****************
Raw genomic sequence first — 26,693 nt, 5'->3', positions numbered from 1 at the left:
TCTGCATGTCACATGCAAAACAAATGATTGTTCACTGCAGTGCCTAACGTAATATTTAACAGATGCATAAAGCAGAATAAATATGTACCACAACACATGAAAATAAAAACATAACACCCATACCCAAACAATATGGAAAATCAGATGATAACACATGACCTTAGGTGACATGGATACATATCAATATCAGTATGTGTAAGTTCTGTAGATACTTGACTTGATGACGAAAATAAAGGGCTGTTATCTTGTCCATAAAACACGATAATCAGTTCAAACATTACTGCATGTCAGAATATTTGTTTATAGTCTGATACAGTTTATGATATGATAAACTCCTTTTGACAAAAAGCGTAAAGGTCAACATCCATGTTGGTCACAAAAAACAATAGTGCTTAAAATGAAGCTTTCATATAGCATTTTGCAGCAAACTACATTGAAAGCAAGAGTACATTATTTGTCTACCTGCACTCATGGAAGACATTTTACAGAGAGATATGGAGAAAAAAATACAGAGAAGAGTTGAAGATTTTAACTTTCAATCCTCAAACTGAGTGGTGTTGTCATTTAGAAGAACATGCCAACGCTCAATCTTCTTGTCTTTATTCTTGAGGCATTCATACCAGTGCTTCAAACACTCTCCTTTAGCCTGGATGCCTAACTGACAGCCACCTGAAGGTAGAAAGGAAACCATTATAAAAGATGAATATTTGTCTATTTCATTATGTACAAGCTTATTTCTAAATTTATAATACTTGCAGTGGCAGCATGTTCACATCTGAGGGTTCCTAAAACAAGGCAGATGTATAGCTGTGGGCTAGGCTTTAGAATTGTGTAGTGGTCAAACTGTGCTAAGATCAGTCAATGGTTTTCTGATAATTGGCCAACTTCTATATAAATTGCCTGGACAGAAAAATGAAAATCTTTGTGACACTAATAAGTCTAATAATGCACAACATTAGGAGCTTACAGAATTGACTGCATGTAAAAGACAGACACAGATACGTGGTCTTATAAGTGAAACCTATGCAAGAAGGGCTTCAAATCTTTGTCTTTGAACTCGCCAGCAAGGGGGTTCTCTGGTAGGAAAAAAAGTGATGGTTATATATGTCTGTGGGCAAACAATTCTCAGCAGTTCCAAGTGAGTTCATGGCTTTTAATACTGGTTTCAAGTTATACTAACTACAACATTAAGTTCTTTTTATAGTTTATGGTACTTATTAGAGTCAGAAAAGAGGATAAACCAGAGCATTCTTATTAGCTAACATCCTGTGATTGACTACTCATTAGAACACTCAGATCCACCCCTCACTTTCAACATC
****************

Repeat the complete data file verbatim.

Raw genomic sequence first — 26,693 nt, 5'->3', positions numbered from 1 at the left:
TCTGCATGTCACATGCAAAACAAATGATTGTTCACTGCAGTGCCTAACGTAATATTTAACAGATGCATAAAGCAGAATAAATATGTACCACAACACATGAAAATAAAAACATAACACCCATACCCAAACAATATGGAAAATCAGATGATAACACATGACCTTAGGTGACATGGATACATATCAATATCAGTATGTGTAAGTTCTGTAGATACTTGACTTGATGACGAAAATAAAGGGCTGTTATCTTGTCCATAAAACACGATAATCAGTTCAAACATTACTGCATGTCAGAATATTTGTTTATAGTCTGATACAGTTTATGATATGATAAACTCCTTTTGACAAAAAGCGTAAAGGTCAACATCCATGTTGGTCACAAAAAACAATAGTGCTTAAAATGAAGCTTTCATATAGCATTTTGCAGCAAACTACATTGAAAGCAAGAGTACATTATTTGTCTACCTGCACTCATGGAAGACATTTTACAGAGAGATATGGAGAAAAAAATACAGAGAAGAGTTGAAGATTTTAACTTTCAATCCTCAAACTGAGTGGTGTTGTCATTTAGAAGAACATGCCAACGCTCAATCTTCTTGTCTTTATTCTTGAGGCATTCATACCAGTGCTTCAAACACTCTCCTTTAGCCTGGATGCCTAACTGACAGCCACCTGAAGGTAGAAAGGAAACCATTATAAAAGATGAATATTTGTCTATTTCATTATGTACAAGCTTATTTCTAAATTTATAATACTTGCAGTGGCAGCATGTTCACATCTGAGGGTTCCTAAAACAAGGCAGATGTATAGCTGTGGGCTAGGCTTTAGAATTGTGTAGTGGTCAAACTGTGCTAAGATCAGTCAATGGTTTTCTGATAATTGGCCAACTTCTATATAAATTGCCTGGACAGAAAAATGAAAATCTTTGTGACACTAATAAGTCTAATAATGCACAACATTAGGAGCTTACAGAATTGACTGCATGTAAAAGACAGACACAGATACGTGGTCTTATAAGTGAAACCTATGCAAGAAGGGCTTCAAATCTTTGTCTTTGAACTCGCCAGCAAGGGGGTTCTCTGGTAGGAAAAAAAGTGATGGTTATATATGTCTGTGGGCAAACAATTCTCAGCAGTTCCAAGTGAGTTCATGGCTTTTAATACTGGTTTCAAGTTATACTAACTACAACATTAAGTTCTTTTTATAGTTTATGGTACTTATTAGAGTCAGAAAAGAGGATAAACCAGAGCATTCTTATTAGCTAACATCCTGTGATTGACTACTCATTAGAACACTCAGATCCACCCCTCACTTTCAACATC